Apple Sure Doesn’t Care

Apple purposely makes their customers lives harder for their own personal gain.



Apple's senior vice president of worldwide marketing Phil Schiller introduces the company's newest smartphone, the iPhone Xs, Wednesday, Sept. 12, at company headquarters.

Kennedy Wade, Reporter

Consider this: you’ve just started texting someone, and it happens. Your message is sent, and it’s in green. You probably don’t care, but doesn’t it feel better when your phone displays the typical iphone-to-iphone blue and grey? It’s more familiar. For most of us, it’s what we’re used to.

And you’re not alone – a survey by confirms that Apple users are 21 times more likely to negatively judge someone with an Android – something I think Apple both encourages and wants.

For a large company, Apple sure seems to enjoy burning a massive hole through their customer’s pockets. Apple phones are notorious for breaking – dropping it from a few feet, even with a case, can result in a massive crack. If you don’t buy a new phone, after one or two generations your phone becomes a brick. Apple even admitted to slowing down the older generations of their phones.

Don’t even get me started on the removal of the headphone jack – spending money on an adapter just so you can charge your phone while you listen to music is just ridiculous, especially when the alternative is overpriced bluetooth headphones that are incredibly easy to lose. Samsung doesn’t do this. Google doesn’t do this. But for some reason, reliability has become something Apple just can’t get a grasp of.

Look, I own an iPhone. We all own a MacBooks. It’s not like their products don’t work, or that they’re all garbage. It’s that the minute Apple has ensnared you in its web of sleek looking phones and lightweight computers, they start gouging you for money. And to me, it’s intentional. If your phone breaks, what’re you going to do – buy an Android or Samsung? Ew. Gross. Guess I’ll just spend $800 on a new phone. Which is exactly how Apple wants you to think.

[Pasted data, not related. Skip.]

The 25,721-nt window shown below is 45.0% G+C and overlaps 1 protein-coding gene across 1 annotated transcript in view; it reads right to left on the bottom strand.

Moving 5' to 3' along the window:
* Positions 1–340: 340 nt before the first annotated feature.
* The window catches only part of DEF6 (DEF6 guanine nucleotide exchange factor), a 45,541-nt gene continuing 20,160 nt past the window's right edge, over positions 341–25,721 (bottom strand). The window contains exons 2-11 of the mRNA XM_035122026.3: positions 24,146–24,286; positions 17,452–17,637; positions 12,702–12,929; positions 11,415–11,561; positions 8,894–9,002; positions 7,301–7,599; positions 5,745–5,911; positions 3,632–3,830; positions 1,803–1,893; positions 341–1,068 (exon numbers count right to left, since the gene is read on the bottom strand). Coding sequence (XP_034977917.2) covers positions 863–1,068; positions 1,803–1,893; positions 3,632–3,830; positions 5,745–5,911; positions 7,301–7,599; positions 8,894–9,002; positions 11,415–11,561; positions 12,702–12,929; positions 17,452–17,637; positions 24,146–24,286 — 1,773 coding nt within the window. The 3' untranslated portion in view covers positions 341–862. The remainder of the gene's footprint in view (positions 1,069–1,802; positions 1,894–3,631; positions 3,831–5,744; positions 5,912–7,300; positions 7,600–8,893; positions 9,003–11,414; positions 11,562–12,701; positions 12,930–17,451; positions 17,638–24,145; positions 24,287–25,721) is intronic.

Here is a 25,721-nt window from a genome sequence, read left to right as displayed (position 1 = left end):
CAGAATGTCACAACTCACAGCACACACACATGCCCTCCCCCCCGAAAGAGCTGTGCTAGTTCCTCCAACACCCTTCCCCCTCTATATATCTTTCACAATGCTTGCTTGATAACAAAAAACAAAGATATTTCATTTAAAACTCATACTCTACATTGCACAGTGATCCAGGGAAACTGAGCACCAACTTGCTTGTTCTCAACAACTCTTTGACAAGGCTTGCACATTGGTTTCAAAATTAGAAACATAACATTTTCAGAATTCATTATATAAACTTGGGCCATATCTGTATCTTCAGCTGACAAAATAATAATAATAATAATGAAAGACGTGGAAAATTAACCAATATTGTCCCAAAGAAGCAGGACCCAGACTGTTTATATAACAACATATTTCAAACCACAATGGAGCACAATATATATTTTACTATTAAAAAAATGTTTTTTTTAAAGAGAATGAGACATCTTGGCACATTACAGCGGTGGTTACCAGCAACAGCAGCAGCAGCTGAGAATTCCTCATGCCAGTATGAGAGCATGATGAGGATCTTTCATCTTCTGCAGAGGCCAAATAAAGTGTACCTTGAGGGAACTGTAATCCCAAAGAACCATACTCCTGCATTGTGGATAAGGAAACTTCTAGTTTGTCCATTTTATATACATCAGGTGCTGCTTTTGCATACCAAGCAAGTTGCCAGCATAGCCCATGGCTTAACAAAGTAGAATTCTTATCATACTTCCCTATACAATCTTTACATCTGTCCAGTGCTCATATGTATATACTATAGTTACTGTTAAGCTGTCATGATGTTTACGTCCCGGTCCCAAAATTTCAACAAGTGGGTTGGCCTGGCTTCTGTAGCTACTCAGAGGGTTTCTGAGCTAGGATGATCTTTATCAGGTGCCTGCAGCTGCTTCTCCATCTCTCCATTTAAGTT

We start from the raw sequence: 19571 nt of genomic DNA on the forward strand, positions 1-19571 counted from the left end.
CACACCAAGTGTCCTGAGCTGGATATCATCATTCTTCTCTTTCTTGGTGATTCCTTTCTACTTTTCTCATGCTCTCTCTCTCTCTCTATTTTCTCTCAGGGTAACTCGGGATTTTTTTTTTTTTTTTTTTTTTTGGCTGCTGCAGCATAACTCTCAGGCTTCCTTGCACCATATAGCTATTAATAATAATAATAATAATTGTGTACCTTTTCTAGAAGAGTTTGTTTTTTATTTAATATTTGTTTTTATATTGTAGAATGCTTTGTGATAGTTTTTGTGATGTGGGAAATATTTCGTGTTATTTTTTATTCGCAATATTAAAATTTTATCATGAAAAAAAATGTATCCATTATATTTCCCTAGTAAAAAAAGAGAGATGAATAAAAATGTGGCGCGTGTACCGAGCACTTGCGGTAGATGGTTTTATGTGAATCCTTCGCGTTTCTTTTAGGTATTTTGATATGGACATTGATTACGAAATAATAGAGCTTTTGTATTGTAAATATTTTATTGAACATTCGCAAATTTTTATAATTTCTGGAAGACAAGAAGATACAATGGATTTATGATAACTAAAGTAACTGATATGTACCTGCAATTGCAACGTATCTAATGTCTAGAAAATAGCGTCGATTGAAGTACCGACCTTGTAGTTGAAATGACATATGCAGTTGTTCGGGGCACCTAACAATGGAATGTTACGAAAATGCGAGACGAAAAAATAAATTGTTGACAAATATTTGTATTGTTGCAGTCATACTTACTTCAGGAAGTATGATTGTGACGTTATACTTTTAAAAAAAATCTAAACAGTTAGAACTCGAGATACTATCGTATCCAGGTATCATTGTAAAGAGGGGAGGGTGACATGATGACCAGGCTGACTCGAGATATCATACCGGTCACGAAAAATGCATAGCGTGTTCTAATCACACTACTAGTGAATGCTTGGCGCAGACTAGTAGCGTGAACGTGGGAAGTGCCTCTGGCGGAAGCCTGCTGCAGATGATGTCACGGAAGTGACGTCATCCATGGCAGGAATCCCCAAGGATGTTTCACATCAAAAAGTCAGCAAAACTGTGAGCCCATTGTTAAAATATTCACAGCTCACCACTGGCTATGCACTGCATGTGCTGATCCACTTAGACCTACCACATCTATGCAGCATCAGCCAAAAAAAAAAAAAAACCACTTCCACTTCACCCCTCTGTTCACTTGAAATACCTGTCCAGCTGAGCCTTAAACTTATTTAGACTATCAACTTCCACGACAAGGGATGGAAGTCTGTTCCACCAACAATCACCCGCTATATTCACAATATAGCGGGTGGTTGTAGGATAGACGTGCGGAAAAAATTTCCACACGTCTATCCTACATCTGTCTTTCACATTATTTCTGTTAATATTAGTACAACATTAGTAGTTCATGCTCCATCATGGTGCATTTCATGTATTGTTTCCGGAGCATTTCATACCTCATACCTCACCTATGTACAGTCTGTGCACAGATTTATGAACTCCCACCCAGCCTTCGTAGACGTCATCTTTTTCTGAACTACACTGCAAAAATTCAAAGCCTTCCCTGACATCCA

Androids are, when looking at battery life, sturdiness, price, and overall consistency, an objectively better phone. So why not switch over? Because Snapchat works better on iPhones (Snapchat itself has confirmed that it favors working on it’s compatibility with the iOS system). Because you can’t change the group chat names with an Android user in the chat. Because iPhones are always in the forefront of our minds, with new generations being very publicly released seemingly once a year. Because we’re conditioned to believe that iPhones are the superior phone off faith in Apple alone. And in this way, Apple has us wrapped around their little finger, secure in the fact that they can continue to empty our pockets for the foreseeable future.

Apple could, in my opinion, easily make their phones better. They could make their chargers stronger, put the headphone jack back in, increase the battery life, and make their screens less likely to break. But that would mean less people spending money on replacing their broken products, which would mean less profit for them. The concerns of their customers aren’t nearly as important to them as making a little extra money.

I don’t plan on switching from an iPhone anytime soon. There are still many features I like, even though I’ve experienced firsthand Apple’s intense want to drain my bank account. Do I acknowledge that there are better phones out there? I absolutely do. But at this point I’m perfectly fine with the phone I have, even if it’s sure to break within a year.